Strength and dynamics of multivalent complexes at surfaces
Promotion date: 15. July 2011
Promotor: Prof. dr. ir. Jurriaan Huskens
Co-promotor: Dr. ir. Pascal Jonkheijm
The aim of the work described in this thesis is to study the role of multivalency in the dynamic behavior of multivalent supramolecular systems.
Several supramolecular systems have been employed, ranging from π‐π charge‐transfer complexes to cucurbit[n]uril (CB[n]) and β‐cyclodextrin (βCD) host‐guest complexes.
All these systems have been used before as building blocks to
fabricate nanostructures. Understanding their kinetics potentially allows the design of more stable assemblies, improves drug specificity and the fast‐response of devices.
Was your work application driven?
Though not in a direct way, the systems under investigation have application power, for example in new drug delivery strategies. I studied the strength and stability of multivalent connections. By exerting forces one, two or even three connections can break in a controllable way, allowing the system to diffuse. Some ‘walking and hopping’ behaviour occurred which I could characterize and describe, adding to the knowledge of these systems.
Was there a special moment during your thesis project?
Performing experiments in this field, asks for the right conditions. Especially one moment everything fell into place in a surprising way. I found out that monovalent connections could rupture in parallel, while di- and trivalent could present partial attachments. With this I could explain, for example, why I measured forces characteristic of both mono- and divalent connections when using divalent molecules. Besides the theoretical insight, these attachments are of practical importance as well.
Did you manage to have some nice publications?
I published in The Journal of the American Chemical Society, and also in Nature Chemistry as second author. Next to that I was co-author of several side-publications.
In what way did you grow as a scientist during the project?
Being a bio physicist, first of all I gained a lot of knowledge concerning the chemistry part, being a member of the Molecular Nanofabrication group. Also, I learned that physicists and chemists have distinctive perspectives on science. They possess different working sets of mind, focussing differently on problems, valuing different details of the big picture, so to say.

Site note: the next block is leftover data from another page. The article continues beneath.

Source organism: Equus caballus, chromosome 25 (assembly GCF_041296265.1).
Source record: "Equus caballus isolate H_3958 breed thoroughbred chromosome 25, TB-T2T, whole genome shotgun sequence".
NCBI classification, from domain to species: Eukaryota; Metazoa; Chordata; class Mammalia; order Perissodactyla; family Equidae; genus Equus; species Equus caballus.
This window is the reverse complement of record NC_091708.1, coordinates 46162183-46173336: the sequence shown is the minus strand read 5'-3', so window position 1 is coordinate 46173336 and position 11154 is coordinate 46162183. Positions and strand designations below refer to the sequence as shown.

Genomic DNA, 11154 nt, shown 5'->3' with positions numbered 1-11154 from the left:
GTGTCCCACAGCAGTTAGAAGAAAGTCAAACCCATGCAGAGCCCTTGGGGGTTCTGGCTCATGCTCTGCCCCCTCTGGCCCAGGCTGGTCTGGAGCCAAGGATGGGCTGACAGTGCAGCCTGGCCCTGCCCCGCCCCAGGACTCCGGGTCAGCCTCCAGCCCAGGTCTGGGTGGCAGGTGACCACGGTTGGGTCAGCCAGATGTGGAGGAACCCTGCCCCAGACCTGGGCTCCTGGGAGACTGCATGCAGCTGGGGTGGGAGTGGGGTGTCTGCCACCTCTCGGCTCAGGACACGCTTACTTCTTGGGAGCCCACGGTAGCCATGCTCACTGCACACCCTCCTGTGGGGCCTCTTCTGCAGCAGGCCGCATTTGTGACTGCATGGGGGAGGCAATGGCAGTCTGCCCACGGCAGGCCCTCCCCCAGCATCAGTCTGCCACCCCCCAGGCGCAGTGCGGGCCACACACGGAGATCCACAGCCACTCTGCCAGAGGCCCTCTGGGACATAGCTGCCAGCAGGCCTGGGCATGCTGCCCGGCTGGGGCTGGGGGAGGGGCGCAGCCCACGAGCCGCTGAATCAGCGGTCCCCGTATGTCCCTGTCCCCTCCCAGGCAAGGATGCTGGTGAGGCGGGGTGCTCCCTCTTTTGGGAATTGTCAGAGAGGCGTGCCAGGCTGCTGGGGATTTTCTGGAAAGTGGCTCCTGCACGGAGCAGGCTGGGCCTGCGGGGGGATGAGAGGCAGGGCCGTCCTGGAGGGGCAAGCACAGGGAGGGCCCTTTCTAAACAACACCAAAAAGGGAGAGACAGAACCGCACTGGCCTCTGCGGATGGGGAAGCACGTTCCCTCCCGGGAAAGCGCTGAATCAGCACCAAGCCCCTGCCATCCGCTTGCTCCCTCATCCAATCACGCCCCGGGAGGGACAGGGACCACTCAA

My method of working systematically is much more mature now than four years ago. In setting up experiments, I work in a consistent way now, building in essential controls. One has to check every step in the procedure in order to prove the findings. Just telling that you see some kind of behaviour is not enough!
Did you feel a member of the Mesa+ institute while working on your thesis project?
That depends on the moment, I guess. After a Mesa+ meeting, I was more aware of being part of the institute for a few months. Mostly I was quite involved in the work of the Molecular Nanofabrication group.
We had some collaborations going on, varying from working together on a daily basis with the Supramolecular Chemistry & Technology group to good contacts with Optical Sciences or Materials Science and Technology of Polymers. Facility sharing was an important part of this collaboration, sharing equipments and sometimes labs.
What, in your opinion, is important for Mesa+ to stay successful in the future?
Mesa+ is very successful already. In my opinion, facing budget cuts it is important to take care of the researchers. Giving priority to them is important as their performance is at the heart of Mesa+.
What are your future plans?
Right now, I am working at the Physics of Complex Fluids group led by professor Frieder Mugele. The subject is quite different, which is a good thing. After four years of doing the same type of experiments I want to avoid getting closed in a box. I am ready now to discover new things and experiences.